Cream of the crop: A summary of the best players produced by the Tar Heels

The University of North Carolina at Chapel Hill has produced many notable figures over the years. I’m sure you’ve heard of a few of them (I can definitely think of one alumnus that nearly everyone on Earth should’ve heard of by now). Many of these figures have been Tar Heel players, a few of whom have went on to have flourishing careers in professional basketball.

James Worthy

“Big Game James” Worthy was the captain of the 1982 team. Leading from the from, his tenure saw the Heels lose only twice on its way to a national title. He was both National Player of the Year and NCAA tournament MOP. You probably know him as the current assistant coach of the Lakers, the team he played for from 1982 to 1995.

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Image source: speakerpedia.com

Worthy earned his reputation leading the same game that featured Michael Jordan’s famous shot. His performance also ranks among the best showings in the team’s history (even better than Jordan’s), with 13-of-17 from the field and racking up 28 points.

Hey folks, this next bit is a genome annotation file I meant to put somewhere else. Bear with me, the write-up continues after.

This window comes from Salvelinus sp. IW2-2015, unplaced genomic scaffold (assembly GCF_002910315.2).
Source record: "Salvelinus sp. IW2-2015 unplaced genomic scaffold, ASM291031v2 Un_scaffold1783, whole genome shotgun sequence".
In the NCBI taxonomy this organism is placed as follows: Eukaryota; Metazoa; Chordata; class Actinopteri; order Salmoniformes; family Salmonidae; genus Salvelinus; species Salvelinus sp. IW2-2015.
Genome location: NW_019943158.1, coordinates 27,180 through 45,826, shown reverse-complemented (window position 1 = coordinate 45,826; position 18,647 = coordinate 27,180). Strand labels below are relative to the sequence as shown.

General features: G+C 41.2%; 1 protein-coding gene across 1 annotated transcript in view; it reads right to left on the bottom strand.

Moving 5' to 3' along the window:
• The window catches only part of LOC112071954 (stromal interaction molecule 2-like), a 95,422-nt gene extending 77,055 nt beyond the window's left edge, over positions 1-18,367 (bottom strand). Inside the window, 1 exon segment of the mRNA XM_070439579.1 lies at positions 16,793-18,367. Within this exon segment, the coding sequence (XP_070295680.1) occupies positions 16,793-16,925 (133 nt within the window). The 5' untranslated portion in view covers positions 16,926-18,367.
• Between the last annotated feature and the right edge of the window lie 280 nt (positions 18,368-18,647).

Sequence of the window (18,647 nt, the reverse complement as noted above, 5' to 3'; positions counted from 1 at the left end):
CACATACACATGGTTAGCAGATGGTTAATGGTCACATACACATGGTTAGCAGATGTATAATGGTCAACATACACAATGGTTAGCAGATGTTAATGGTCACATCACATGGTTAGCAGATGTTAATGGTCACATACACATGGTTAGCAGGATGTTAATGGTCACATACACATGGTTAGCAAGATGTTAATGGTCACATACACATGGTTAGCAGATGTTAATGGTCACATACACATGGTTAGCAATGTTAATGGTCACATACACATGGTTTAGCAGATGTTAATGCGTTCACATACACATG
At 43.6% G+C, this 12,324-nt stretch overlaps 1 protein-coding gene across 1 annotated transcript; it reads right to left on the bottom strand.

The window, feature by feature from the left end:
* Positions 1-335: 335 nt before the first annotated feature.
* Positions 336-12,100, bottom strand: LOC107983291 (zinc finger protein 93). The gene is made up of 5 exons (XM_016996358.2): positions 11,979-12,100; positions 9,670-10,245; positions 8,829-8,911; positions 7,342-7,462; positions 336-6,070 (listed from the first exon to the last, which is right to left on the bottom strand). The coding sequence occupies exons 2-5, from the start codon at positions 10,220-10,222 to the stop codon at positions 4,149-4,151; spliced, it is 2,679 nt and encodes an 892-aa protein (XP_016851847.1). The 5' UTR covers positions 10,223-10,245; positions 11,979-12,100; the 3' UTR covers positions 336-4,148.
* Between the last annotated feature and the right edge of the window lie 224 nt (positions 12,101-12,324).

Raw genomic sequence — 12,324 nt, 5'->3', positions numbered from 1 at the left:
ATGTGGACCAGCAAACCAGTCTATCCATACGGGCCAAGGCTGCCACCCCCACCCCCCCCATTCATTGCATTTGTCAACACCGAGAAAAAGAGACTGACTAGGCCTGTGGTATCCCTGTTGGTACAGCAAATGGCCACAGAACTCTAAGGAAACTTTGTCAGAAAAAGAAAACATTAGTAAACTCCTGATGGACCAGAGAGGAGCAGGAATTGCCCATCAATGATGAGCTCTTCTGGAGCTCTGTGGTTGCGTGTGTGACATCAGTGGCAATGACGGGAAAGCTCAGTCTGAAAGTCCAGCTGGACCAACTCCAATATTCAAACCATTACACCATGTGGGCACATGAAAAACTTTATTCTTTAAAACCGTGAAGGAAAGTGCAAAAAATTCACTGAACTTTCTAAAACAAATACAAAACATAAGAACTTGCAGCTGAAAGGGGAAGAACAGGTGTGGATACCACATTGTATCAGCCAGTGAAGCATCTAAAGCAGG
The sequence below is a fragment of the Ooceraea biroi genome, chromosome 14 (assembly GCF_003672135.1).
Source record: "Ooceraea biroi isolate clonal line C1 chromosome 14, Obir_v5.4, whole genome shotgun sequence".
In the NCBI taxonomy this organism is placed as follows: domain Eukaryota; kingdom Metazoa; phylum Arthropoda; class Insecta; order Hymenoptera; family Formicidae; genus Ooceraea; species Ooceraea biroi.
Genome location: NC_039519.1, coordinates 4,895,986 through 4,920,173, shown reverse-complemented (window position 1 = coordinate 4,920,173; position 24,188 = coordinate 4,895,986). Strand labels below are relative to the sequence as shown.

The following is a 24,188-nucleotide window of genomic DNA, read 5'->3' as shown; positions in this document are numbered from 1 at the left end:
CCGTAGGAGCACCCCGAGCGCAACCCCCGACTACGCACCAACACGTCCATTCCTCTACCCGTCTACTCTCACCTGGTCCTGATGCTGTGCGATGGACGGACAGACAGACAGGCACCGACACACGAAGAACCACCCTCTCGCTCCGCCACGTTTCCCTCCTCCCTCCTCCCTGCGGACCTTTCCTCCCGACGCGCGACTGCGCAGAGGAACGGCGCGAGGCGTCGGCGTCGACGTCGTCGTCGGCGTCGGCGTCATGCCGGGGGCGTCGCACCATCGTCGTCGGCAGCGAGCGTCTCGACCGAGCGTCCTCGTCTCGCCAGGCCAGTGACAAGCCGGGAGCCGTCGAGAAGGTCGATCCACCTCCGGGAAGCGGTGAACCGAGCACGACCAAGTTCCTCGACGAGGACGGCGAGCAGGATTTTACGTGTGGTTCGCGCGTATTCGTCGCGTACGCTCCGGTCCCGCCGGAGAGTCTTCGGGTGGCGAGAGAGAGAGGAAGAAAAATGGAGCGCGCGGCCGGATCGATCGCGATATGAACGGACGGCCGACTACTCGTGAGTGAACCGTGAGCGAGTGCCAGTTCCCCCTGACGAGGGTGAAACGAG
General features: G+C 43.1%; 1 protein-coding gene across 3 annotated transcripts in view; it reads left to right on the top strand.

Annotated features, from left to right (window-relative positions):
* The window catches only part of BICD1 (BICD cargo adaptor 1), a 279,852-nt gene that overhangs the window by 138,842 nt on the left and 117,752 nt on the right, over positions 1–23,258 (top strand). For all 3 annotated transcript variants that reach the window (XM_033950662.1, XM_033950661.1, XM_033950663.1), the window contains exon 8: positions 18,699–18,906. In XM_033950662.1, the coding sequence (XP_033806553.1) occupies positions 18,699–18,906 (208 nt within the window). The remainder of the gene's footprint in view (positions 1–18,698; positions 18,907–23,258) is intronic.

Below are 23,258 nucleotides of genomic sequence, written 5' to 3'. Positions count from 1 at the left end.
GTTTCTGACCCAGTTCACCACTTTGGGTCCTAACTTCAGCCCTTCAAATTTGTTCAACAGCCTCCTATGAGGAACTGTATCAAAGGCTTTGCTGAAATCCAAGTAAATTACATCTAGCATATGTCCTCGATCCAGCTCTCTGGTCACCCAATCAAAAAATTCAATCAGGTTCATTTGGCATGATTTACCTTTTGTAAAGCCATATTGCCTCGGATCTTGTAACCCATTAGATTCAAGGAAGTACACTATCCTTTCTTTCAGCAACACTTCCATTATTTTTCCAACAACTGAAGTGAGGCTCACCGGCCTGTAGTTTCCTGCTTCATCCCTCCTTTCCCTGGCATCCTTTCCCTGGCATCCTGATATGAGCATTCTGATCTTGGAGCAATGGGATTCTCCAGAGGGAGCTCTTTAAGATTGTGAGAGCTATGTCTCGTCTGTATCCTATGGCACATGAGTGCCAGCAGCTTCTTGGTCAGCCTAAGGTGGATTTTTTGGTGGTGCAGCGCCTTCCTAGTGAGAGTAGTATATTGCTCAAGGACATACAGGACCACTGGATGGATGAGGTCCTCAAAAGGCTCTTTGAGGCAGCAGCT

Phil Ford

Phil Ford is an icon of the Tar Heels, with his signature slow dribble with four fingers being synonymous with the school itself. He was a master of the four-corner offense, and he used it to great effect during those nascent days of college basketball. Many of his stats remained impressive today, given that they were made before the shot clock was introduced.

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Image source: goblueridge.net

He concluded his collegiate career as the all-time leading scorer and remained so for 30 years. until Hansbrough broke the record some 30 years later. He remains UNC’s second-leading scorer all of all time and was three-time All-American, National Player of the Year.

He would later help Team USA get the Olympic Gold in 1976. His No. 12 jersey was retired in his honor.

Michael Jordan

Come on. You *know* he needs no introduction. His Airness went on to the NBA where he became one of the most decorated players in history. One of the greatest players in the history of the Tar Heels, he was eclipsed only by a few others. His in-school reputation, already impressive as it is, would eventually be surpassed by his performance in the NBA.

John Bradberry here, former resident of Charlotte and lifelong NC native. For more on my thoughts on life, the universe, and basketball, follow me on Twitter.

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